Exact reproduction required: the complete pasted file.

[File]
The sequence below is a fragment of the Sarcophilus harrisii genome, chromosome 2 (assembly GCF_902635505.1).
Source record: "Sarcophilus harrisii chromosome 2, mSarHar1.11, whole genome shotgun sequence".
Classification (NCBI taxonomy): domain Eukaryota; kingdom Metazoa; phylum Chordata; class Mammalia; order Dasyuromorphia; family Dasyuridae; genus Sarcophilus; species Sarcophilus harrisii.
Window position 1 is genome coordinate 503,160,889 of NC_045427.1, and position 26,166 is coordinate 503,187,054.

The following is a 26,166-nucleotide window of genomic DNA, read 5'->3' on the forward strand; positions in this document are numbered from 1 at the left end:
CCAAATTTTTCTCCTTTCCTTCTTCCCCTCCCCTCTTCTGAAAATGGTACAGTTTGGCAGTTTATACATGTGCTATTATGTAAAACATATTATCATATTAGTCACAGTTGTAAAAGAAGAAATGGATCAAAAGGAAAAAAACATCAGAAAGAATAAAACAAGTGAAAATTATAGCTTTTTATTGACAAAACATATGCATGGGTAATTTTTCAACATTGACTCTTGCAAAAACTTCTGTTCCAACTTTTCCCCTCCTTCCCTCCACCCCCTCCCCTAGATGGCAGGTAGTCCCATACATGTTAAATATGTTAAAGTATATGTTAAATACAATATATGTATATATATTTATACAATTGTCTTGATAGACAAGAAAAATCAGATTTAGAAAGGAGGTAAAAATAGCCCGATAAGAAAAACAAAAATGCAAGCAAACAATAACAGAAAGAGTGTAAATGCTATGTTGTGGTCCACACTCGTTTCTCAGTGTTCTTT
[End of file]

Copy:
The sequence below is a fragment of the Sarcophilus harrisii genome, chromosome 2 (assembly GCF_902635505.1).
Source record: "Sarcophilus harrisii chromosome 2, mSarHar1.11, whole genome shotgun sequence".
Classification (NCBI taxonomy): domain Eukaryota; kingdom Metazoa; phylum Chordata; class Mammalia; order Dasyuromorphia; family Dasyuridae; genus Sarcophilus; species Sarcophilus harrisii.
Window position 1 is genome coordinate 503,160,889 of NC_045427.1, and position 26,166 is coordinate 503,187,054.

The following is a 26,166-nucleotide window of genomic DNA, read 5'->3' on the forward strand; positions in this document are numbered from 1 at the left end:
CCAAATTTTTCTCCTTTCCTTCTTCCCCTCCCCTCTTCTGAAAATGGTACAGTTTGGCAGTTTATACATGTGCTATTATGTAAAACATATTATCATATTAGTCACAGTTGTAAAAGAAGAAATGGATCAAAAGGAAAAAAACATCAGAAAGAATAAAACAAGTGAAAATTATAGCTTTTTATTGACAAAACATATGCATGGGTAATTTTTCAACATTGACTCTTGCAAAAACTTCTGTTCCAACTTTTCCCCTCCTTCCCTCCACCCCCTCCCCTAGATGGCAGGTAGTCCCATACATGTTAAATATGTTAAAGTATATGTTAAATACAATATATGTATATATATTTATACAATTGTCTTGATAGACAAGAAAAATCAGATTTAGAAAGGAGGTAAAAATAGCCCGATAAGAAAAACAAAAATGCAAGCAAACAATAACAGAAAGAGTGTAAATGCTATGTTGTGGTCCACACTCGTTTCTCAGTGTTCTTT